It is 10 am in Selia, a village in north of Baga Sola, Chad. The sun is already high in the sky and the landscape is harsh and dry. But although the environment is hard, Selia has joined several other local communities to welcome several families who fled Boko Haram's attacks.
In the village, one can easily see many makeshift thatched houses for the displaced people, which have been erected with the help of the host communities. Attacks by Boko Haram forces in Lake Chad basin have affected almost three million people and even mentioning Boko Haram’s name has become taboo here.
In this difficult environment, World Vision is working hard to ensure that children are safe by supporting communities to heal from the distress and sufferings they have witnessed.
"The World Vision child protection project helps families and children become more aware of the dangers that children face”, says Fidele Nindagiye, World Vision’s child protection in emergencies specialist for this emergency. “With this knowledge, families are equipped to prevent such dangers. Moreover, during a conflict, children are the most vulnerable and we have provided support for children who have been victims of several abuses such as early marriage and rape.”
World Vision is working hard to ensure that children are safe by running childfriendly spaces and supporting with key protection activities
The armed conflict between Boko Haram and government forces has displaced more than 1.4 million children from their homes. Children have witnessed attacks on their communities, including people being killed, leaving them deeply traumatized.
Seven-year-old Zara shares vivid memories of coming to Selia with her parents. Although she’s been in the village for a year now, the images of atrocities remain and are hard to get rid of.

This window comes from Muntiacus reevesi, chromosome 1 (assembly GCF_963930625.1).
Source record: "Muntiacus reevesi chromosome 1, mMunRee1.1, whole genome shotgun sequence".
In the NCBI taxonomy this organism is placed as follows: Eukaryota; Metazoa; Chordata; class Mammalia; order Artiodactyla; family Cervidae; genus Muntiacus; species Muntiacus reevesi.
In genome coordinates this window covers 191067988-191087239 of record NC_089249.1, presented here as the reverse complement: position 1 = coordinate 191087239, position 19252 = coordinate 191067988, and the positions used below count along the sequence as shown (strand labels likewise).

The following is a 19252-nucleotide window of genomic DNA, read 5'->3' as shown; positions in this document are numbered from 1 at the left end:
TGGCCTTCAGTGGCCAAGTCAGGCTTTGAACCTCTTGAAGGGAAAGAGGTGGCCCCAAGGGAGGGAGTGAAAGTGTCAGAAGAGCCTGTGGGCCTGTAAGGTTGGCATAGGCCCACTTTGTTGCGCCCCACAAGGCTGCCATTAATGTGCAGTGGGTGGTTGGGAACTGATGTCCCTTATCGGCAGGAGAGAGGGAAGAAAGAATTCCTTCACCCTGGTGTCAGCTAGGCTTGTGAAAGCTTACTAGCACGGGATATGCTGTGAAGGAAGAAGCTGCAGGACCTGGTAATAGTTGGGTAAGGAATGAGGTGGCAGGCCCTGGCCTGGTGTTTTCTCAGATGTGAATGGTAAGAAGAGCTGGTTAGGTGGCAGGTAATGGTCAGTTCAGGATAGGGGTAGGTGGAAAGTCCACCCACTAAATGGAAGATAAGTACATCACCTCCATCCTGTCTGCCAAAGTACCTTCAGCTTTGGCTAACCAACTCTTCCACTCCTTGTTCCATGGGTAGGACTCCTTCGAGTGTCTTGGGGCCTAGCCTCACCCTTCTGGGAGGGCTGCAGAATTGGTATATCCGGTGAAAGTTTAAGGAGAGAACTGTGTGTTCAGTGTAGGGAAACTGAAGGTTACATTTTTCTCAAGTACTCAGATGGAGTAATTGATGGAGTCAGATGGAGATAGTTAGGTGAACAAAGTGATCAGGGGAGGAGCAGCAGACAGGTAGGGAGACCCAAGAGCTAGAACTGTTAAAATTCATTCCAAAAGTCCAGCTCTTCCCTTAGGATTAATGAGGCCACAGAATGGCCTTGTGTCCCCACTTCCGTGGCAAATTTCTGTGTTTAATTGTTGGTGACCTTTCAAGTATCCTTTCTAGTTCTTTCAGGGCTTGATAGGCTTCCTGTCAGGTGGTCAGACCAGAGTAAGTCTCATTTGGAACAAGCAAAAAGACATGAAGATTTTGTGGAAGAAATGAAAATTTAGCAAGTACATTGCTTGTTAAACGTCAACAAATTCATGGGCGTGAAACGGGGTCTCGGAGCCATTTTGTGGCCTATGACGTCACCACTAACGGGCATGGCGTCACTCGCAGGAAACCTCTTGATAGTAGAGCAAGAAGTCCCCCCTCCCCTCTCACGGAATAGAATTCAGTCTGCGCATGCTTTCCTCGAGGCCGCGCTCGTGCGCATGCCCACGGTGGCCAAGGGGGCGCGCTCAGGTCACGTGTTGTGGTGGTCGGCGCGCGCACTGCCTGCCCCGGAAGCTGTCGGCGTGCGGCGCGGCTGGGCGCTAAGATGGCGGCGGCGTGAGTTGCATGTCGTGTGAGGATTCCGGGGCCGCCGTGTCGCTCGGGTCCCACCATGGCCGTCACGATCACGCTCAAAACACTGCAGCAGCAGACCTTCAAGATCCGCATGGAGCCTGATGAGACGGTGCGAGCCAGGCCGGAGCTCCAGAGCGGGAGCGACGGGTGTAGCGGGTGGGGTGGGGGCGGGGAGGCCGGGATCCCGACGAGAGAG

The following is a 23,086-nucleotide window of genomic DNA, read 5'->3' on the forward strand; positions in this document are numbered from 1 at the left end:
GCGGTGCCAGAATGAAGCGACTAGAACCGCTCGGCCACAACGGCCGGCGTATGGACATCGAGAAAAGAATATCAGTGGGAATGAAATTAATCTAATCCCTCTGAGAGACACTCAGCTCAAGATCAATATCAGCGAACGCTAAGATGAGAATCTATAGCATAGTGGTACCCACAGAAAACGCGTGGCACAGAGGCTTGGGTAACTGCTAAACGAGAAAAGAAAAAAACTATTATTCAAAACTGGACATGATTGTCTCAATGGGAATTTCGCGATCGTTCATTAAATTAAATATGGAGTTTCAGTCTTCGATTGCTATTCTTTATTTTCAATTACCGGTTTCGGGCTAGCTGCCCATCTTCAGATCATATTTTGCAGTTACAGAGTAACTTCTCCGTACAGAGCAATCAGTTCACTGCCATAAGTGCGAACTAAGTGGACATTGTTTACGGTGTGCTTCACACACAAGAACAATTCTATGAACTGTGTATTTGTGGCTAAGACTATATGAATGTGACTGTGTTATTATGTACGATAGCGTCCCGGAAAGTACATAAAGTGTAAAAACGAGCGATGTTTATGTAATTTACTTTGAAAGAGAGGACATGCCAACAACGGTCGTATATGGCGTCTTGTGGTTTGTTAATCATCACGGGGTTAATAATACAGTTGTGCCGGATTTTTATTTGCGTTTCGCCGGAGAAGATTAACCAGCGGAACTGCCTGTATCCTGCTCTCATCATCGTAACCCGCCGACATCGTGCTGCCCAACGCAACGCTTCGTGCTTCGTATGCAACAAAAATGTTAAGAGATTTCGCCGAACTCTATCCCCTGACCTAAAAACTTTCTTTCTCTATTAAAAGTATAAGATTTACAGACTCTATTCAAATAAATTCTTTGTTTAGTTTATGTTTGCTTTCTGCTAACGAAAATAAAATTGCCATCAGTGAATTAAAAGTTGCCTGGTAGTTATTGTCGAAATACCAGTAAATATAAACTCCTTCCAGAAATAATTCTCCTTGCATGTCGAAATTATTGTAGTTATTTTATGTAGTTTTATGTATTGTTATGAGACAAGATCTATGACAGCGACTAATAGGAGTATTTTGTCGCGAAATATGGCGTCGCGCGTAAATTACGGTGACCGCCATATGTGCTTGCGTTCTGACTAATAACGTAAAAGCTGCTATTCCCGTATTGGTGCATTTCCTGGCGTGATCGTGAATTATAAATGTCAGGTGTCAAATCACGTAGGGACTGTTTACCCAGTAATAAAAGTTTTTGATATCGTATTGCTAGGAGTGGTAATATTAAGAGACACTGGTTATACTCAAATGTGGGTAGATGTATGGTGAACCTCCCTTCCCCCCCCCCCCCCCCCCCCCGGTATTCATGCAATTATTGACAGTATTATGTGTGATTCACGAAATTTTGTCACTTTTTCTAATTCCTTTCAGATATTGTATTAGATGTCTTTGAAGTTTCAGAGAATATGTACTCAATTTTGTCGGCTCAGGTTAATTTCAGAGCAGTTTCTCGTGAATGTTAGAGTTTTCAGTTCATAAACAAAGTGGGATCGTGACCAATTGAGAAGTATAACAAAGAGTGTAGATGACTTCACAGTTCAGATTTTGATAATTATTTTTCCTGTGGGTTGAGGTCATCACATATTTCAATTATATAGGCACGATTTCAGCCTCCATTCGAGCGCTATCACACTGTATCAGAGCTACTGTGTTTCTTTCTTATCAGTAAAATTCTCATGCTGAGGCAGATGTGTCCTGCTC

"I am always afraid that they [Boko Haram] will come at any time to harass us, capture us and burn our village," says Zara. "When I close my eyes, my mind keeps working, recalling the murders and massacres. I can see how my friends were taken away. The images are there. They won't go away".
World Vision works to strengthen protection and psychosocial well-being of children and their communities. Internally displaced persons, refugees and host communities benefit of child-focused interventions with an emphasis on creative work and games aiming to encourage children to open up. Simple pleasures such as these can go a long way in helping children recover and start a normal life.
Today Zara participates in psychosocial activities and learns the importance of education and upholding children's rights.
"Playing and laughing have become a reality here, and I have made a lot of friends" she says.
World Vision has built two child friendly spaces in Selia hosting about 400 children like Zara and envisages to build other ones in Fende village.